Today we're discussing something that has been plaguing this former Chicagoan: How to get around Madison without a car. My old stomping grounds had a grocery store every three blocks or so. My old neighborhood had an EL station a ten minute walk in either direction. My old neighborhood was mapped out like a grid, every street intersected cross-streets at some point, if Google maps told you to turn at a certain intersection, you walked straight until you found the other street. This was the life I led for four years. I could get from the very edge of the South Loop to Millennium Park in fifteen minutes flat. I could reach the House of Blues in 20 minutes. I could reach Target in three. Yes, the old neighborhood was a good neighborhood.
Now I'm the new kid on the block. It's not so easy being new, especially when you've heard explanations such as "Oh yeah, Madison's real easy to figure out. It's like a funny-shaped bicycle wheel, where the Capitol is the center and the streets are all weirdly curved spokes". Yeah....helpful. Yesterday Google Maps told me to walk straight down the street I live on, turn right, walk for five minutes, turn left, turn left, and turn right again. Yes...it told me to go back to my street two blocks later. This fifteen-minute detour caused me to bust into my first meeting for my program, sweaty and out of breath in a room of pristine girls who probably learned all of their makeup and fashion skills from studying/living in France for the past year. (/rant) That's me! I love to make a good first impression. (We'll follow this up with the joke I made about a Senegalese parable today and yep...I'm definitely the international development girl. The "Afrique de l'Ouest" kid.)
The point is, I'm trying to figure out my way around Madison. I don't have a car, I do have a bike. What I've found:
|Look at those sweet bikers not getting hit by the bus next to them!|
- Biking is SO MUCH SAFER and easier in Madison. I'm not afraid that every single bus on the road is going to hit me. I never biked in Chicago, everyone I knew who biked had been hit by a car. At least once. Mostly twice. Madison has these wonderful WIDE bike lanes that aren't expressly made for buses to hog as extra stopping space. People actually NOTICE bikers instead of merging into them. I road my bike down the busiest street in my area and wasn't even a bit nervous! Ask me again how I feel when it's -15 degrees and icy. I may have changed my mind by then.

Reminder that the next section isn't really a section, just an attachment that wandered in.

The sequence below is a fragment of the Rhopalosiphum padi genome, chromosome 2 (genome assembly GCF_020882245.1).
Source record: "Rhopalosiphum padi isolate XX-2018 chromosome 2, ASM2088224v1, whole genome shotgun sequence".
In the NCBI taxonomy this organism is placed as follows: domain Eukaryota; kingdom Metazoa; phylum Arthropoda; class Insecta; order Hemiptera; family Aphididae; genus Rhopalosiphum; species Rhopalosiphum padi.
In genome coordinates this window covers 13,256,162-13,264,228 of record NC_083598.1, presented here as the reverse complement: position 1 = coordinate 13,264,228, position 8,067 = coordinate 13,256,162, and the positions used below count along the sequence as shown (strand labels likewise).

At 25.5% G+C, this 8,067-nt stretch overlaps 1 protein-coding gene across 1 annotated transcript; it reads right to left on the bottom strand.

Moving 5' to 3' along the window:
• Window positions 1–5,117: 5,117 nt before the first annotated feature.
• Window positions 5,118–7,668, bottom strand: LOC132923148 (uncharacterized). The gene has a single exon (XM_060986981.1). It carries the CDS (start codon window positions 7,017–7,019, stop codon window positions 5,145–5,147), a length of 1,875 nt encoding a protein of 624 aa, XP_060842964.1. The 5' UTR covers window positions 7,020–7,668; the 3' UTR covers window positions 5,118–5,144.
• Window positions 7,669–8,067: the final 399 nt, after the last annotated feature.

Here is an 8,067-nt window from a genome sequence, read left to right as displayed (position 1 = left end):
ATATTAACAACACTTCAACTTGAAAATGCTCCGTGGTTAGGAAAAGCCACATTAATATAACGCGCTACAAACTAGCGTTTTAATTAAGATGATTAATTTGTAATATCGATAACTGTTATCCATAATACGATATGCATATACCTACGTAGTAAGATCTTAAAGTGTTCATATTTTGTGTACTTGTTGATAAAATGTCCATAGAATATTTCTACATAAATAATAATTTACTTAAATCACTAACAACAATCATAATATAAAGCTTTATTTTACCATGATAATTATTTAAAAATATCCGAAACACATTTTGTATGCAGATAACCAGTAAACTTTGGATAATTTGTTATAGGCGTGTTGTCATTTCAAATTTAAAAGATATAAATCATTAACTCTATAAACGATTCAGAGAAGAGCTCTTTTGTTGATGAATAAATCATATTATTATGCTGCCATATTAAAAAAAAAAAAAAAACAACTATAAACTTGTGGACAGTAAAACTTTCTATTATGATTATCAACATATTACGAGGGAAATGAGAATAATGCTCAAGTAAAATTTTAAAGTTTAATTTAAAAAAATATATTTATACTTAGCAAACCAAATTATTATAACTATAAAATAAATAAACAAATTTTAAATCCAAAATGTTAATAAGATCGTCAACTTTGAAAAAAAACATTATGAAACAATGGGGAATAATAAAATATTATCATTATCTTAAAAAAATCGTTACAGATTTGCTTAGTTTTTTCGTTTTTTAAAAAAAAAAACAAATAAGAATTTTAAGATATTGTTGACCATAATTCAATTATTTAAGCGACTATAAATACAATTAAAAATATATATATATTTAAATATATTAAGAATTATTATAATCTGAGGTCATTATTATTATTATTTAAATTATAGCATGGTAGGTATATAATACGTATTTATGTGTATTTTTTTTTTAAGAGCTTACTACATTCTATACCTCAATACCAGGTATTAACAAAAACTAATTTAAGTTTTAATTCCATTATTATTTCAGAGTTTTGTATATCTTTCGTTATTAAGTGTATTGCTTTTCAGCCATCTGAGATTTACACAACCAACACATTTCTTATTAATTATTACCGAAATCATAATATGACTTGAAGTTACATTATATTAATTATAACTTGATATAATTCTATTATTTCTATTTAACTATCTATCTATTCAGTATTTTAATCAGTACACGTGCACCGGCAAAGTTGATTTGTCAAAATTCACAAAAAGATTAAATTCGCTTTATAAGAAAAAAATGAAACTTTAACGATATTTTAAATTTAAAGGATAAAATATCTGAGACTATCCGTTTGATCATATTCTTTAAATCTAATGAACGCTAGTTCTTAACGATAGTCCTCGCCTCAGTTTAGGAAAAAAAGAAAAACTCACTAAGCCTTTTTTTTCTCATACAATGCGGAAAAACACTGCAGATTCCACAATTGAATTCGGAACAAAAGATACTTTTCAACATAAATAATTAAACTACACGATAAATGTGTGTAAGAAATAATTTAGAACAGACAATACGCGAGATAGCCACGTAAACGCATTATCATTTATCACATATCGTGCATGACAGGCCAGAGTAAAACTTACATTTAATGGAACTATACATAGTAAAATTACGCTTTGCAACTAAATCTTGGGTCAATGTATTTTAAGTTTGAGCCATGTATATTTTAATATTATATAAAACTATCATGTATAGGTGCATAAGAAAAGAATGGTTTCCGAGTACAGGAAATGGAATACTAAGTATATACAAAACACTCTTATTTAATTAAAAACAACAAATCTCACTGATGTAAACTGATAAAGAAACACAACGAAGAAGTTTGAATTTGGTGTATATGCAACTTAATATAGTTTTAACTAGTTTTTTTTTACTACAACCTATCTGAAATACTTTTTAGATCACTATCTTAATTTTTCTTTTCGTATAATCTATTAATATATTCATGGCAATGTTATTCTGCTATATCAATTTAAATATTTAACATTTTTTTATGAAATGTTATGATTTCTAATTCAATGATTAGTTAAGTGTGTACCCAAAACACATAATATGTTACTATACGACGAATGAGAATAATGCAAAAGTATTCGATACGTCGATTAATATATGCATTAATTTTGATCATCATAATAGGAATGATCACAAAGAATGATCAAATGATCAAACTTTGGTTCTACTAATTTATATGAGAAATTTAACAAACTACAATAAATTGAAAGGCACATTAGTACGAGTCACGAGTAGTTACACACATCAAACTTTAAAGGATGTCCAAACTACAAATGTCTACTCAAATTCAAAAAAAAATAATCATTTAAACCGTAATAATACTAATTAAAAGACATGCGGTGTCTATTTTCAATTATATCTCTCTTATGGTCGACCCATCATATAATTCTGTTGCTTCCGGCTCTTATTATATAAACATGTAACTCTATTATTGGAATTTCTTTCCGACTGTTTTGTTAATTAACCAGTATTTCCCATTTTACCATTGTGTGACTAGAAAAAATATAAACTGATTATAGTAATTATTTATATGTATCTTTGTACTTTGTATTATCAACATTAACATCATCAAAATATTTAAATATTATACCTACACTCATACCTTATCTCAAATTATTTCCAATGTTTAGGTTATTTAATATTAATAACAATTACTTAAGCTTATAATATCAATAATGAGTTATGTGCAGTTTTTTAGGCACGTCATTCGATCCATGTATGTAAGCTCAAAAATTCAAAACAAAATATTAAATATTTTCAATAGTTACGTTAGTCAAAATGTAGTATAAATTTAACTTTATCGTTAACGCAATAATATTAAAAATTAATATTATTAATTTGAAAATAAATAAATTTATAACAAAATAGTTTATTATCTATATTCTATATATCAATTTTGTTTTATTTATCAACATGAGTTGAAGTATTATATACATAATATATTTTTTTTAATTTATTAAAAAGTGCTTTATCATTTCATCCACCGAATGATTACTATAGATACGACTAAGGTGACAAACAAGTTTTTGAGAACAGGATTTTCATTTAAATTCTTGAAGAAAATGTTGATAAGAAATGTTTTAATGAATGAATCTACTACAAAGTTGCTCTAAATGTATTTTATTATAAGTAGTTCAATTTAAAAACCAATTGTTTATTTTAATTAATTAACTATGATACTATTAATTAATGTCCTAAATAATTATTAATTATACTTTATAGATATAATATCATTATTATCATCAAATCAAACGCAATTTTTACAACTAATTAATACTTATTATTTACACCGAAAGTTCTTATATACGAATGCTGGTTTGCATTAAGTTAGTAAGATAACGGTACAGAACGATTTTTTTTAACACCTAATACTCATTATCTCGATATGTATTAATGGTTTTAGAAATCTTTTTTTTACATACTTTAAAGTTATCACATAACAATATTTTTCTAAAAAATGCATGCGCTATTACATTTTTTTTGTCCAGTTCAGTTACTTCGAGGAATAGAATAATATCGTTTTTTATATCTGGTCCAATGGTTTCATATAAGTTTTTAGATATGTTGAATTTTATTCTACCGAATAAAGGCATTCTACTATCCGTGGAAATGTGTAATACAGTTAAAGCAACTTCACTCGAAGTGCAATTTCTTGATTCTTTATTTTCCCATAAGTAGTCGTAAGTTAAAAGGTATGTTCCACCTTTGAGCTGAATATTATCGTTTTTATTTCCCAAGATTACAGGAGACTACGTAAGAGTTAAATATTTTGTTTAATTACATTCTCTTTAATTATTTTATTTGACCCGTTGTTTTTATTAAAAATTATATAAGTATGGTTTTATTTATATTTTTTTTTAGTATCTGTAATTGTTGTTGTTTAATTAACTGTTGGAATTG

- Illinois is flat. Wisconsin is not. There are hills. What took me 5 minutes walking in Chicago now takes me 10. "Oh? It's only .7 miles away? Pshh...piece of cake" "...What? Those .7 miles are known as 'Bascom Hill'?" Yeah, it's happened. Luckily for me, biking toward campus is relatively downhill, so I don't get too sweaty until I'm on my way home.
- Grocery stores are far away and usually expensive for one reason or another. This may just be the neighborhood I happen to live in, but the closest stores to me are a Whole Foods or a Co-Op. I'm all for healthy eating, I think it's great when people can choose to buy organic and locally grown. I'm also a poor graduate student. The sad part is, this actually doesn't kill me as much because Wisconsin doesn't tax on food, and I hail from the land of 11% sales tax on all purchases. Really, my grocery bill at Whole Foods is about the same here as it was in a Jewel Osco in Chicago. This store is about 1.1 miles away from me, so I'm pretty much doing the long haul with very limited grocery purchases a couple of times a week. Have considered biking, thought about it rationally, have stopped considering biking,
It really is a great city to live in. Of course, I'm saying this in August, when my apartment stays at a toasty 81 degrees and my flip flops are still acceptable footwear. I'm sure I'll adapt and learn to love this place even though it's going to be EVEN COLDER THAN CHICAGO WINTERS OH MY WORD WHAT HAVE I DONE....ahem. No, seriously though, Madison is a cool place to be. Everyone is really friendly when you get lost and need to ask for directions. People care about health and the environment. I actually haven't even seen that many smokers (of cigarettes...) out and about these parts. Madisonians care about their surroundings, and they want you to care about it too. I think I'm going to like it here, once I don't have to stare at Google Maps for an hour every time I want to go somewhere.